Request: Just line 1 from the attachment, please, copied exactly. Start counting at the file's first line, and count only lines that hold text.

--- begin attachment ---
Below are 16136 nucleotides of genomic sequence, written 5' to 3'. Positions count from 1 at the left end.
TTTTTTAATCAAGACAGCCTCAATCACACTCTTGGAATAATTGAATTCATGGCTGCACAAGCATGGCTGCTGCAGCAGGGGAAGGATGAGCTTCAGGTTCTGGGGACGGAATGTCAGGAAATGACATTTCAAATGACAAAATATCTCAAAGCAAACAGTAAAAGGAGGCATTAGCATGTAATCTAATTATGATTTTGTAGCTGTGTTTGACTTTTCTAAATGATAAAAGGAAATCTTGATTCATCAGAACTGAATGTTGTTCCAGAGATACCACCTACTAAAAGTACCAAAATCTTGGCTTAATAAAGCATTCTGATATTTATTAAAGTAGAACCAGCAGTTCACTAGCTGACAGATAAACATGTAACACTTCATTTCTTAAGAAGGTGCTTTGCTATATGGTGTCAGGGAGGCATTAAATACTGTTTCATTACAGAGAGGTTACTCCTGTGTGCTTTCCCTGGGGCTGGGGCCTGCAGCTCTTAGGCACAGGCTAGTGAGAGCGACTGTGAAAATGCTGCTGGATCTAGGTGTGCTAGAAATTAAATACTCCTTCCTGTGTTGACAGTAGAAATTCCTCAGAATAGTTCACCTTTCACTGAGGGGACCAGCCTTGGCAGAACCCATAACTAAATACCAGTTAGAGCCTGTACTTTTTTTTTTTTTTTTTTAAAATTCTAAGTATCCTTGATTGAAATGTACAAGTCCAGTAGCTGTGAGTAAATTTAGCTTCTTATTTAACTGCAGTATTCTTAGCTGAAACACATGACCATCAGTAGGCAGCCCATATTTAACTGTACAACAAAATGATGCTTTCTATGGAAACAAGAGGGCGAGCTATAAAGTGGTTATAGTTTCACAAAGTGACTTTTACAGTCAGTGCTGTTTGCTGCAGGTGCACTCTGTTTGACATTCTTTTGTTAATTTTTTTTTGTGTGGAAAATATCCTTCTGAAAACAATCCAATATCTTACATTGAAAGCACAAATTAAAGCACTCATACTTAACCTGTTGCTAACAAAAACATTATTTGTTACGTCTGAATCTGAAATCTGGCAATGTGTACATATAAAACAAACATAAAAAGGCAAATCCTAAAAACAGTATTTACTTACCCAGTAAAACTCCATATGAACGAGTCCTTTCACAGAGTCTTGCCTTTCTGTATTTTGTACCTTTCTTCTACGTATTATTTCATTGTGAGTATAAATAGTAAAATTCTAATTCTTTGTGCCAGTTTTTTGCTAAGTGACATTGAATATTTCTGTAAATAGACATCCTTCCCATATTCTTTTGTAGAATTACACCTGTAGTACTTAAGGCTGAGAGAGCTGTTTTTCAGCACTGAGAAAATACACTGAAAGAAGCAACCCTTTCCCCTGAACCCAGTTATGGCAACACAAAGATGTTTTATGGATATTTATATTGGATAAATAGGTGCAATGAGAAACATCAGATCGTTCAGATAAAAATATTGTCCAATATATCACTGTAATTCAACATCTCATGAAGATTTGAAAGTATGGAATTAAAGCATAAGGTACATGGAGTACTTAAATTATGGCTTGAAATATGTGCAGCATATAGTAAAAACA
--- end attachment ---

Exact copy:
Below are 16136 nucleotides of genomic sequence, written 5' to 3'. Positions count from 1 at the left end.